Politics doesn’t have to be mean or snarky. Good people can work together in good faith, so while some in Portland are focused on tearing down opponents or sharpening elbows to gain an advantage, a small group of candidates is trying a different approach. And it’s working.

I’m one of the many people running for Charter Commission in Portland (I’m an at-large candidate), and I want to tell you about a great experience I’ve had.

This is my first time running for office, and I’ve had to learn a lot, work hard, deal with stress, push past my comfort zone and make tough decisions. That’s fine – I signed up for this. And it’s worth it to be part of the discussion about Portland’s present and future. My conversations with voters have been valuable and thought-provoking. Most of us agree that our city is unique, has a lot to offer and deserves careful and compassionate leadership.

While collecting signatures to get on the ballot – and really, it’s illogical that we had to collect 300 signatures each, during snow season, during a pandemic – I had a chance to meet some of the other candidates. One of them, Em Burnett (who has since withdrawn from the race for personal reasons), had a genius – and radical – idea. What if we got a few of us together to collaborate on the things we have in common?

The result is the Rose Slate, which consists of four first-time candidates, all women. Together with a few dedicated volunteers, we’ve been working in a collaborative, positive atmosphere that’s rare in politics anywhere.

My fellow Rose Slate members – Catherine Buxton, Nasreen Sheikh-Yousef and Shay Stewart-Bouley – have helped me get my name out, because as a wheelchair user, I have trouble navigating the city to knock doors. I’ve tried to support them, both in tangible and intangible ways, offering my writing skills and encouragement. We have all helped uplift one another as the campaign has become more intense and stressful.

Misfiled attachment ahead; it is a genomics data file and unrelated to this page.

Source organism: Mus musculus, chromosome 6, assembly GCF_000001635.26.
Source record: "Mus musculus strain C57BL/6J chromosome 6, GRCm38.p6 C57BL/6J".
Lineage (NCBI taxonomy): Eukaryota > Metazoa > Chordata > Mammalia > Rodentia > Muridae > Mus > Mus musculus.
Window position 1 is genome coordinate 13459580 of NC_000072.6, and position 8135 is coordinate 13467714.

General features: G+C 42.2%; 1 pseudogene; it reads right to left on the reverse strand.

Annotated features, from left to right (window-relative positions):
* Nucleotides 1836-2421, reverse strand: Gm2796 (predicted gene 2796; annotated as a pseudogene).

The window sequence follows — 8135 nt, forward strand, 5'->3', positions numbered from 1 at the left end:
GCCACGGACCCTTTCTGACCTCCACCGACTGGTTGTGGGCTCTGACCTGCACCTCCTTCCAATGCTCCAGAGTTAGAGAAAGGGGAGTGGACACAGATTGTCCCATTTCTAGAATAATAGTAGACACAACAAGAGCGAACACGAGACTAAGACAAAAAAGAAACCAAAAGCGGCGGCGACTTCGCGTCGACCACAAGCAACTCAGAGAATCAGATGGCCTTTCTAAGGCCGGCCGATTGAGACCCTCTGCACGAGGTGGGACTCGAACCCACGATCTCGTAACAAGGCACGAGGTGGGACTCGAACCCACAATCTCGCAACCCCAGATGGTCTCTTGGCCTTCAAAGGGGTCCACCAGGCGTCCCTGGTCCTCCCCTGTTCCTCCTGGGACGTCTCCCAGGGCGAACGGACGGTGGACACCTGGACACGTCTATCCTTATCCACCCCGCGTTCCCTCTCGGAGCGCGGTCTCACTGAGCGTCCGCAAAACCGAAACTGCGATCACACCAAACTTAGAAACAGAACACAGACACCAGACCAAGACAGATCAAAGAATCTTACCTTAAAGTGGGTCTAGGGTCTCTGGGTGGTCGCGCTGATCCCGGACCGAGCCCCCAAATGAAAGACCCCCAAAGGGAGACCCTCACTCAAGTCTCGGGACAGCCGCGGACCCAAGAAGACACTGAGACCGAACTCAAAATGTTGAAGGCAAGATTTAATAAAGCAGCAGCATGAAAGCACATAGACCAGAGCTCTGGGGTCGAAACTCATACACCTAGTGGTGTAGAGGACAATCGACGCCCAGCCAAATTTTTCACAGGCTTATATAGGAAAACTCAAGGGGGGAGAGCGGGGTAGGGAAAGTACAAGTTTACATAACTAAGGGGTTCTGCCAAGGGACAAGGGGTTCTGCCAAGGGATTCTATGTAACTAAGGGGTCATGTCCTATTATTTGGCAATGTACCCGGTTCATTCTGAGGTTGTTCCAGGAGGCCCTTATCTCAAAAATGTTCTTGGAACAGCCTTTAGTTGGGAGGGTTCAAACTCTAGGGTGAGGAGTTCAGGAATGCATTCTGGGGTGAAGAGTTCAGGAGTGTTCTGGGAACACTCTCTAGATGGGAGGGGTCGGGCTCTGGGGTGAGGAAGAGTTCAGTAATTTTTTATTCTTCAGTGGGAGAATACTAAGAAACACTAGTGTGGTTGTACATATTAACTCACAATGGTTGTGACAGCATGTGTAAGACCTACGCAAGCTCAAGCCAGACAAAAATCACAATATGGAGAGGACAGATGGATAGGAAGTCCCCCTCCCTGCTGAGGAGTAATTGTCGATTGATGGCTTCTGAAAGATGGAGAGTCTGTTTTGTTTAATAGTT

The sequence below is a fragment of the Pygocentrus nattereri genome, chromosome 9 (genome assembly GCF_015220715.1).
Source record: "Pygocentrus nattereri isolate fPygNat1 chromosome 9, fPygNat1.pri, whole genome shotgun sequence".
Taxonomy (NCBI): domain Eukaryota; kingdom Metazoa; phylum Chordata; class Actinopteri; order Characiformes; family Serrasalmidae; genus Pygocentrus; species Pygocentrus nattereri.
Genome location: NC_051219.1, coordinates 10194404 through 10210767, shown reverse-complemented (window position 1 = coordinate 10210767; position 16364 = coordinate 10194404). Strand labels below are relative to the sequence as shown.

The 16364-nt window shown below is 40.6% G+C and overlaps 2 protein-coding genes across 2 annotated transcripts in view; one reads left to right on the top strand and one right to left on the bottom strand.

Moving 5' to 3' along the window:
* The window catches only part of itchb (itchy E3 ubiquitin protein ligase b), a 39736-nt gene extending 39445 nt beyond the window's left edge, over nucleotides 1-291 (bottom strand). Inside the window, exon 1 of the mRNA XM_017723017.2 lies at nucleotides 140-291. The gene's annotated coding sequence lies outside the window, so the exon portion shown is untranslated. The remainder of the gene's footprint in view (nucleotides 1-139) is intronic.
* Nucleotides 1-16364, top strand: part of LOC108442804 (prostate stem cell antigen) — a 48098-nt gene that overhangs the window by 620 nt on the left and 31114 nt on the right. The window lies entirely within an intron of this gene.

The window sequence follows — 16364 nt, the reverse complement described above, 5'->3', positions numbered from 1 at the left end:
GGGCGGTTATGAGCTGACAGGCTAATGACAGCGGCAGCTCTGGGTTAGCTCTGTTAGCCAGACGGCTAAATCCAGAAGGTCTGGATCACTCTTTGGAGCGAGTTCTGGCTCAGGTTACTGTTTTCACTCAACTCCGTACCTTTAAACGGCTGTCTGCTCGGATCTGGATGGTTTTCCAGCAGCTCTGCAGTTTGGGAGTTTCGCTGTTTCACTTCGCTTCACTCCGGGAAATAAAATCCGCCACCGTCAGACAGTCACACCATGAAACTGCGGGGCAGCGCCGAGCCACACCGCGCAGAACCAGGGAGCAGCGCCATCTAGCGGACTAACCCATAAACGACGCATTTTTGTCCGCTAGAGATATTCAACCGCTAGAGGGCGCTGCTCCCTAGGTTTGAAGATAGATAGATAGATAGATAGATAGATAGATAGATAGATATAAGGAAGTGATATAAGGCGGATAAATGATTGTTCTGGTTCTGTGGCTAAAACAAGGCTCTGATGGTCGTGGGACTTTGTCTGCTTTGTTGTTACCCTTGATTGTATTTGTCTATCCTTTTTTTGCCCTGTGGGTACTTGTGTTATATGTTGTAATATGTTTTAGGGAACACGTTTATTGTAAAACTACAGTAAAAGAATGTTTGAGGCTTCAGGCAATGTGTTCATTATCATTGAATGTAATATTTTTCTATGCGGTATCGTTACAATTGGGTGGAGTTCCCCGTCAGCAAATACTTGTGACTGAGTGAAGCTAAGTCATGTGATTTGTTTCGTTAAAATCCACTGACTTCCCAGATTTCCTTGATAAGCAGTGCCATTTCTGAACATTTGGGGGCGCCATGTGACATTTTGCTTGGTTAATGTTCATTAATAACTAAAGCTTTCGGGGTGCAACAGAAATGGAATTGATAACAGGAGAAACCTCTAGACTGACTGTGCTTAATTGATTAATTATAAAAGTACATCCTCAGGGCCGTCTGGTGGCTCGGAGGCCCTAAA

When was the last time you heard of candidates working for one another instead of against one another? Wouldn’t it be great if it were always that way?

After the election, the people the voters choose for the Charter Commission must work together, understanding our different perspectives, setting aside our egos to focus on the task ahead. Rose Slate candidates are coming in with an advantage: We’ve spent months doing the hard work of collaborative decision-making, learning from one another’s experiences and preparing to bring those lessons into the larger political arena.

No matter who is elected, I feel like I’ve formed bonds that will become a lasting part of whatever work I do to help build a better city. The election will be over soon, but the city’s challenges will be with us for decades to come.

I hope voters will look to the Rose Slate for inspiration. Elect a Charter Commission comprised of people who already know what it means to work for the common good. Please make a plan to get your absentee ballot or get to the polls June 8.


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